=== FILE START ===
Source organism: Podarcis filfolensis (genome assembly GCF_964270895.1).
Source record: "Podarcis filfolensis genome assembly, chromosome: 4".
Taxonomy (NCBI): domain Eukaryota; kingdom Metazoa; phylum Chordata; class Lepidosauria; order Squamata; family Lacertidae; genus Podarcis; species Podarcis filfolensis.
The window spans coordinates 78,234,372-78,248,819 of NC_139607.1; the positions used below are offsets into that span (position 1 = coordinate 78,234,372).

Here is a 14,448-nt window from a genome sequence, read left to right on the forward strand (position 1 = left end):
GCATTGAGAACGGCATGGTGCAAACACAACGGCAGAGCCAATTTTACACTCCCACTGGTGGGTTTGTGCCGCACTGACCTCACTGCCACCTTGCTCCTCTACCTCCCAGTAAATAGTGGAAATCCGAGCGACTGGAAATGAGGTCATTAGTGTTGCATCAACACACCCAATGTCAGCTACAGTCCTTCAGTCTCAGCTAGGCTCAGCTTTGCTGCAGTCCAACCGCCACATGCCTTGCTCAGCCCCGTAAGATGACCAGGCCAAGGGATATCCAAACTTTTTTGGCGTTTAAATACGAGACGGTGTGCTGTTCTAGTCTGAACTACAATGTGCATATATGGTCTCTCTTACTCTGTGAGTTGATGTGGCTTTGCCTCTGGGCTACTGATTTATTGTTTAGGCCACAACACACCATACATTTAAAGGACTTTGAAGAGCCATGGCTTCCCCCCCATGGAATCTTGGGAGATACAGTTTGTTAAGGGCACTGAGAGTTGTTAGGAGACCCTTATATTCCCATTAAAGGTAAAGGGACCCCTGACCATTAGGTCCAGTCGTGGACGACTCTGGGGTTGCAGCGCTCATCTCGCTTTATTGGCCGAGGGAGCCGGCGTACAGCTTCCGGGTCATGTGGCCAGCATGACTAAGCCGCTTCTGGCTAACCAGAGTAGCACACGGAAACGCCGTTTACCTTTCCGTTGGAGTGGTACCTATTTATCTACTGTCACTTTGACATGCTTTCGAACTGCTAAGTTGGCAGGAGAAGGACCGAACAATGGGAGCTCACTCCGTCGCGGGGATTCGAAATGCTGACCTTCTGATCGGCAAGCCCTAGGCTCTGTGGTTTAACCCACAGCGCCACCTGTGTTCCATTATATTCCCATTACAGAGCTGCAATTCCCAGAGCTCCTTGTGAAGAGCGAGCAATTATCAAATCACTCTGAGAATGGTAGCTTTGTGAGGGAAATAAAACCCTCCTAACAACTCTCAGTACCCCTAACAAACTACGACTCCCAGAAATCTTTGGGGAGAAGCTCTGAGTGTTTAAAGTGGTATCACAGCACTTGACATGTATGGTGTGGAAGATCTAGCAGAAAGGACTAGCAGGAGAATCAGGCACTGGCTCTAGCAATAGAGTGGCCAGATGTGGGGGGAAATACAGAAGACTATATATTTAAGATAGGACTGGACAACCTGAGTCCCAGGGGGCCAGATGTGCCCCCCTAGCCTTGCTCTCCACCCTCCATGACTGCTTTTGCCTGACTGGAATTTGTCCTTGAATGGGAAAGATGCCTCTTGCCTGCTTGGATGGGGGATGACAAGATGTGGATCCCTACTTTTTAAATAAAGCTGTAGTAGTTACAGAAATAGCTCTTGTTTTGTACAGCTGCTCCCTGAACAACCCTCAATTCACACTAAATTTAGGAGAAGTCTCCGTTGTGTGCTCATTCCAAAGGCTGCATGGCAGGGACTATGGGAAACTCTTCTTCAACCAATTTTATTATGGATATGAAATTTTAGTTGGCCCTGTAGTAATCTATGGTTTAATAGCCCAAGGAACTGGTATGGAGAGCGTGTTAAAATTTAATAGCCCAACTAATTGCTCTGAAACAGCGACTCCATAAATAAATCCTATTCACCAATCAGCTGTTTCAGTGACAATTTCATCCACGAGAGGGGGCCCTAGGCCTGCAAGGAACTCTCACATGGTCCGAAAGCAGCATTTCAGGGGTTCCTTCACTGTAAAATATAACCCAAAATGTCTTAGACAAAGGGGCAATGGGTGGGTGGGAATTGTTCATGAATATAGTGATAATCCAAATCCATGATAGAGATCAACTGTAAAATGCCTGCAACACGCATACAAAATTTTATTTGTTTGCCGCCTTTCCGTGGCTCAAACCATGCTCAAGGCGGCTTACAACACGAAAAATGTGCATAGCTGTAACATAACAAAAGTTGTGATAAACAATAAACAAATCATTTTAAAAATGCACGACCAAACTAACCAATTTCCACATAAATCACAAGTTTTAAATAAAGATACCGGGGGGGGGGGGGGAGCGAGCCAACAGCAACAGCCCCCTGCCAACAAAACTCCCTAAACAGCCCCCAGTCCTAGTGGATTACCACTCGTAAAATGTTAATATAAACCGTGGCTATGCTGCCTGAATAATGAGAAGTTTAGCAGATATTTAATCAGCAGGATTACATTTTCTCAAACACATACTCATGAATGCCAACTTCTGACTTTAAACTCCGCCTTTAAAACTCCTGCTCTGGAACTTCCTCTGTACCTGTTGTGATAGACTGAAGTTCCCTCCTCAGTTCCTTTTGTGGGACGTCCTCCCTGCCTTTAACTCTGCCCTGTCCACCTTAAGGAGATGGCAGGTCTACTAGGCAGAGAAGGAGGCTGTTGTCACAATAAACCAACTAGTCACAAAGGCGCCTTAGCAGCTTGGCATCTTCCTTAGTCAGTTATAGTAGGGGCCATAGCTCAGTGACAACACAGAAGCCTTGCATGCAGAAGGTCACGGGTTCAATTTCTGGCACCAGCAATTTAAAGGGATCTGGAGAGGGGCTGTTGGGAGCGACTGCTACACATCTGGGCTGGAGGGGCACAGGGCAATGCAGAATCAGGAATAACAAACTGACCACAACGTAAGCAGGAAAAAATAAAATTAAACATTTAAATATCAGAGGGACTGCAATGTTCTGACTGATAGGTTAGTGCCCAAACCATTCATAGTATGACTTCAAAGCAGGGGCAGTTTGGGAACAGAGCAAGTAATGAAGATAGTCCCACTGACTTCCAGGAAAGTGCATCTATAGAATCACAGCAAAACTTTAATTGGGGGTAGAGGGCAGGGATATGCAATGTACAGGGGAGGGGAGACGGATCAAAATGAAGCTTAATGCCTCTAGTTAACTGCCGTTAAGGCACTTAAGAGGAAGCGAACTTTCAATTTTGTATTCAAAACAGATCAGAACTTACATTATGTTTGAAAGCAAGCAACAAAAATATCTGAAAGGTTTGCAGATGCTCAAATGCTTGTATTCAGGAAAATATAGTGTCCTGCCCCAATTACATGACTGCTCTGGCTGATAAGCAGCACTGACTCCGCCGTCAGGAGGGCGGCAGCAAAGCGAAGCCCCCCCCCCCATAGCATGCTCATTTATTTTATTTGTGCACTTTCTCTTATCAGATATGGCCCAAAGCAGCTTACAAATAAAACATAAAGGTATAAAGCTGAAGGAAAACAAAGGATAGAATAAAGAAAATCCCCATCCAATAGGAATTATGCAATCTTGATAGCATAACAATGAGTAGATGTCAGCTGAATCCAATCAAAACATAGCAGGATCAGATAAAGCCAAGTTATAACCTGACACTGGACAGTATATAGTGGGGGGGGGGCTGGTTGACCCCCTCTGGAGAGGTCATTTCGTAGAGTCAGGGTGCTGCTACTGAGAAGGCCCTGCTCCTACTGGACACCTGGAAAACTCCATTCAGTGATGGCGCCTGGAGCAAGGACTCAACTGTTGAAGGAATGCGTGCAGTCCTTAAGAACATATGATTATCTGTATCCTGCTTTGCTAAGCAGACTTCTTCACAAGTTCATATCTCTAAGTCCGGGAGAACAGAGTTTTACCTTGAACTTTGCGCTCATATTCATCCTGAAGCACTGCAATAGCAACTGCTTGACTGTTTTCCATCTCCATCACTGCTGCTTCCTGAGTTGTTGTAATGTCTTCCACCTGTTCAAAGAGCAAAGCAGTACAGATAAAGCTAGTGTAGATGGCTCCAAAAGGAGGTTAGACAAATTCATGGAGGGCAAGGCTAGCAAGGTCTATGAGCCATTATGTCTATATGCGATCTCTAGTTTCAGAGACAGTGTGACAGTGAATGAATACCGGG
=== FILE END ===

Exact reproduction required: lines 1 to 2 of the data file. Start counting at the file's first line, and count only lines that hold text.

Source organism: Podarcis filfolensis (genome assembly GCF_964270895.1).
Source record: "Podarcis filfolensis genome assembly, chromosome: 4".